Beloved Hockessin store closing after more than 40 years
The Better Cheddar is safe, but Everything But the Kitchen Sink, one of Hockessin's longest-running stores, has announced it will close for good this coming January.
The upscale gift and accessories shop that once hosted in-store demonstration cooking classes has been in operation for more than 40 years.
It adjoins the Back Burner To Go gourmet and takeout shop in Hockessin Corner off Old Lancaster Pike.
The Lickle family, which owns the Hockessin Corner shopping center, said their other businesses there, the Back Burner restaurant and the Back Burner To Go, will remain open, according to a Tuesday night Facebook post.
The Back Burner To Go is well known for making and selling gallons of a popular cheese spread known as Better Cheddar. The Back Burner restaurant has been operating in Hockessin since 1980.
A message left Wednesday with an owner was not immediately returned.
Longtime customers have expressed their sadness over the store's closing.
"There are so few gift stores anywhere around, you will truly be missed. Thank you for all the joy throughout the years," wrote one Tuesday night on Facebook.
"Sorry to see you closing, your store is something special," said another one.
Everything But the Kitchen Sink, owned by Missy and Dan Lickle, opened in 1977. The couple also owned the Inn at Montchanin, Krazy Kat's restaurant in Montchanin and Garrett Snuff Mills in Yorklyn.
Everything But the Kitchen Sink began as a small gift shop in a renovated 19th century hardware and grain building. It grew steadily through the years into an 8,000-square-foot specialty store that offered some of the best browsing in the state.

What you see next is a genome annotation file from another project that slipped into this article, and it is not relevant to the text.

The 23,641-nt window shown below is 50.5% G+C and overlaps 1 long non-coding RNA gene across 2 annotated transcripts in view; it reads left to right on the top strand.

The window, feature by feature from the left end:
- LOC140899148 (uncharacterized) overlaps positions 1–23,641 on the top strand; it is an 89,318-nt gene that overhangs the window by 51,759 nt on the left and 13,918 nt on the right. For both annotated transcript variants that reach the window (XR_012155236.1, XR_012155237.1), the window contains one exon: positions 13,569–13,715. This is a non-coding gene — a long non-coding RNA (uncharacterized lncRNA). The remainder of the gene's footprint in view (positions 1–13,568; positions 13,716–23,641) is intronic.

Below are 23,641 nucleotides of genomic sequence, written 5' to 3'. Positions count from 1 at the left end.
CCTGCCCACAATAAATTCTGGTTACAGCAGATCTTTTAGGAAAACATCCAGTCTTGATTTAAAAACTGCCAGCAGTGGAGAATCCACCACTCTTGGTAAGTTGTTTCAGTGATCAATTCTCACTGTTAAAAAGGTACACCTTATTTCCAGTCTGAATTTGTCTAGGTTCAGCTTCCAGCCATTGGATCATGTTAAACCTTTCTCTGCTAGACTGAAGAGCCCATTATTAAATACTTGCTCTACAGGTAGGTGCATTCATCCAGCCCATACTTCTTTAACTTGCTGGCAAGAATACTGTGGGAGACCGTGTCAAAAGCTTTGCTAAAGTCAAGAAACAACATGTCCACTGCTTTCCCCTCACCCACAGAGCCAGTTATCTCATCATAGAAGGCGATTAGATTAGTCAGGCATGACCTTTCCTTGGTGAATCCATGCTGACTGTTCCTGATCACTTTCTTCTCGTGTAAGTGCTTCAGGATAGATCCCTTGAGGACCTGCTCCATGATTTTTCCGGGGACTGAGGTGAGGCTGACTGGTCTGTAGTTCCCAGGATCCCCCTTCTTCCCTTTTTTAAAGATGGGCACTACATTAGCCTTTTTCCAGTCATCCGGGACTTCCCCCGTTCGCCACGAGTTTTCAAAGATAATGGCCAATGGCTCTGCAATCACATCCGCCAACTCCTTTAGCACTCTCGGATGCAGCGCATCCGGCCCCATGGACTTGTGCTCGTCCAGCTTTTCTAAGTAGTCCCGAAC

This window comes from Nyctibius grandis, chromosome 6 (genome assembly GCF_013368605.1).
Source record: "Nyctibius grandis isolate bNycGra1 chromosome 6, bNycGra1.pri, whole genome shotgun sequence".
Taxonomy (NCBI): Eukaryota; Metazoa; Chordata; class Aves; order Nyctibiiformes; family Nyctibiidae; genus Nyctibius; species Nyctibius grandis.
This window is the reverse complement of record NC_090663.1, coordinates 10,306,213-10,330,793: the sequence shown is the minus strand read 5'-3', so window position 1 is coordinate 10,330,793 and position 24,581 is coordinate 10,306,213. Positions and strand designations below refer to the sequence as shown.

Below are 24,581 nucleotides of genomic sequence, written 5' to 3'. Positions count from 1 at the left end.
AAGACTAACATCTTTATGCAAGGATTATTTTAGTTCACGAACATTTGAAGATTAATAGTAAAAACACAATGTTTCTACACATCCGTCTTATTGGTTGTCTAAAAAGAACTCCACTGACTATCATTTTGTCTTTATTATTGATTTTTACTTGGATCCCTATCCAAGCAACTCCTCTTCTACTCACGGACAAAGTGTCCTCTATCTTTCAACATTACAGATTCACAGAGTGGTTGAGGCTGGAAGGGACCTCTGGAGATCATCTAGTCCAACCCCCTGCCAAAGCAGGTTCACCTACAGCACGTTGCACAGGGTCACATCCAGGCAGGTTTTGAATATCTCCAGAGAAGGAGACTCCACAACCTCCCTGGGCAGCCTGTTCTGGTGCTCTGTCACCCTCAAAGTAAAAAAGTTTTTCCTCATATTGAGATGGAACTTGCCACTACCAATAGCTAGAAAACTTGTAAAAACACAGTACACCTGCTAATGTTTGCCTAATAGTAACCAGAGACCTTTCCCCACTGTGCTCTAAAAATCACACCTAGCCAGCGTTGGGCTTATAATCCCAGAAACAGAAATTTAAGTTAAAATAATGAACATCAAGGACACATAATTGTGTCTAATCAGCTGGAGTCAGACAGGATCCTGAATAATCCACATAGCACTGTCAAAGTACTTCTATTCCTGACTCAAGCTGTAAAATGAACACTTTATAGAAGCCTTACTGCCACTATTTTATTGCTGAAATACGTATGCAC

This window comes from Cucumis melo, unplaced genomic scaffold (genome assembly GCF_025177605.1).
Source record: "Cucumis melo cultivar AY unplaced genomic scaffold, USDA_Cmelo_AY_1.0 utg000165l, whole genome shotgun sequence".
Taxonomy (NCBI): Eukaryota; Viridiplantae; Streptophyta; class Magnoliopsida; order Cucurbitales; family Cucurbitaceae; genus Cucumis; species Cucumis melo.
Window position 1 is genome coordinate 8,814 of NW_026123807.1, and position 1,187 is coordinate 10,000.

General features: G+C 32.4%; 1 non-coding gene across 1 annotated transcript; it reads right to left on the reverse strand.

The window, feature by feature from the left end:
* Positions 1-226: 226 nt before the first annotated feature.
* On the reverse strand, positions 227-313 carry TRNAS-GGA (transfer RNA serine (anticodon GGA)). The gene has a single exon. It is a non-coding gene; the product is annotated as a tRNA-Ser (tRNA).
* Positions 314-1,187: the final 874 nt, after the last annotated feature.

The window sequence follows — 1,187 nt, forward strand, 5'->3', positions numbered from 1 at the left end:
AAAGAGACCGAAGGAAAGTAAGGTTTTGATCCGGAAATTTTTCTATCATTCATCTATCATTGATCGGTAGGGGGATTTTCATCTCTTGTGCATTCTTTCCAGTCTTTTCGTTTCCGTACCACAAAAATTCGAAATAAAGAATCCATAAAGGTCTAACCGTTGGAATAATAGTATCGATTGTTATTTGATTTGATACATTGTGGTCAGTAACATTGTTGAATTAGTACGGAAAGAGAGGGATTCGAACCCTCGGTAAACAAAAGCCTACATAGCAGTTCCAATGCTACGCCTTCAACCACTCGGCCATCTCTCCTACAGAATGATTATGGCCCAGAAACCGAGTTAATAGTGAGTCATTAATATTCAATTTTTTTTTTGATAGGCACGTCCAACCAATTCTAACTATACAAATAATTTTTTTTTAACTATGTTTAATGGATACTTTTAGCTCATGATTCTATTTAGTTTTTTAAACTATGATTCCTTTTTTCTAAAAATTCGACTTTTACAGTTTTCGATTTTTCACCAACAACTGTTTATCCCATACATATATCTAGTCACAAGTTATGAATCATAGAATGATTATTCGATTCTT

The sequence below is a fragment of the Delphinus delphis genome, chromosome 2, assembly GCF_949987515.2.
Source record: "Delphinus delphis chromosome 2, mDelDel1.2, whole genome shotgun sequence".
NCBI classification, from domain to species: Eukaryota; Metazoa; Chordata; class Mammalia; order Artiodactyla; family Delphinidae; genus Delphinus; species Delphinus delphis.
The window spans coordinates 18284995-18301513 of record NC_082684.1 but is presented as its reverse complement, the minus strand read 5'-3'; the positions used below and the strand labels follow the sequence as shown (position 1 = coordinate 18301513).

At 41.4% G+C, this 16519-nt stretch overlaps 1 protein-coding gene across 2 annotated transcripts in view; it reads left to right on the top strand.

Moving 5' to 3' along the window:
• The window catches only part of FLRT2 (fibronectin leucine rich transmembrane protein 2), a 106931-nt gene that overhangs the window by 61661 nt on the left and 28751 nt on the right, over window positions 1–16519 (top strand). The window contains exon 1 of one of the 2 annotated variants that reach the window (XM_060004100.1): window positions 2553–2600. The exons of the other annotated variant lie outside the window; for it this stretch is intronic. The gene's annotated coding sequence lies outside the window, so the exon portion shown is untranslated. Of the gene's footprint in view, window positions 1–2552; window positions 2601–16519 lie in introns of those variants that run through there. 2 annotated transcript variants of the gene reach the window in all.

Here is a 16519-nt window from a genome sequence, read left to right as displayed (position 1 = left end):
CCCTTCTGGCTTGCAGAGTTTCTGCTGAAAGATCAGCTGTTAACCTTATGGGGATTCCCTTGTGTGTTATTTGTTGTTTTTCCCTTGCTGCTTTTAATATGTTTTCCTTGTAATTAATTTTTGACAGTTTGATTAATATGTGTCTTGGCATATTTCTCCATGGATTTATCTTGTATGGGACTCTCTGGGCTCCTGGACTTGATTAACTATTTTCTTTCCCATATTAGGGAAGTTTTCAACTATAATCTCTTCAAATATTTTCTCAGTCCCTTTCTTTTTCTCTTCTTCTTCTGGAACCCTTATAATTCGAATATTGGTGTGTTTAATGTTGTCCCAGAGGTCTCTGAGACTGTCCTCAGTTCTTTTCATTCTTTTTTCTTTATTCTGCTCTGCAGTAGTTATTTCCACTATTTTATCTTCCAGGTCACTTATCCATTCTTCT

"We have the unusual to the most traditional," read an advertisement in The News Journal in 1979.
Missy Lickle, a direct descendant of the founder of the DuPont Co., did all the buying, and customers appreciated her keen eye for design and home decor that was usually well ahead of trends.
As its name implies, Everything But the Kitchen Sink has a large inventory of upscale goods on its two floors. The store was brimming with the latest kitchenware, utensils, gadgets, cookware, cookbooks, china, crystal, jewelry, clothes, stationery and bath accessories. A cooking school was added in the early 1990s.
The store also is known for its lavish decorations at Christmas. Staff always offer free gift wrapping, complete with elaborate ribbons and bows, for all gifts.
Murmurs about the store closing have been circulating on social media for several months.
Daniel Lickle, 87, died in February 2019. Missy Kitchell Lickle died in May 2019. She was 83. The couple is survived by four children — Ledee, DeWitt, Brett and Renee, as well as grandchildren and great-grandchildren, according to obituaries.
The Tuesday night Facebook post confirmed the store's closing.
"It has been our pleasure to serve and delight you for almost half a century. What began as a family business quickly turned into much more – a community hub, a shopping destination and a place that provided countless hours of enjoyment for staff and customers alike," wrote members of the Lickle family.
"We thank you for your patronage and loyalty and look forward to serving you for years to come at The Back Burner and The Back Burner To Go."
It is not known if the coronavirus played a part in the store closing, but the closing announcement on Facebook asked that customers "please join us in remaining diligent about wearing masks and please practice social distancing in store. By doing so, you are protecting yourself and others and helping to keep our store safe for all."
COVID-19 has had a devastating impact on the state's retail and restaurant industry.
According to the Delaware Restaurant Association, the Delaware Department of Revenue shows state revenue from restaurant gross receipts have plummeted to less than 50% of 2019 receipts. The vast majority of Delaware restaurants are operating under a severe financial loss and do not expect to be profitable for the next six months.
Several longtime food establishments have already closed including the Cheese Chalet in Pike Creek, a gourmet and takeout shop that had been in business as long as Everything but the Kitchen Sink.
Cheese Chalet, run by Carol Huffman and her husband Henry, had been in operation for 44 years. It closed in March because of the pandemic and never reopened.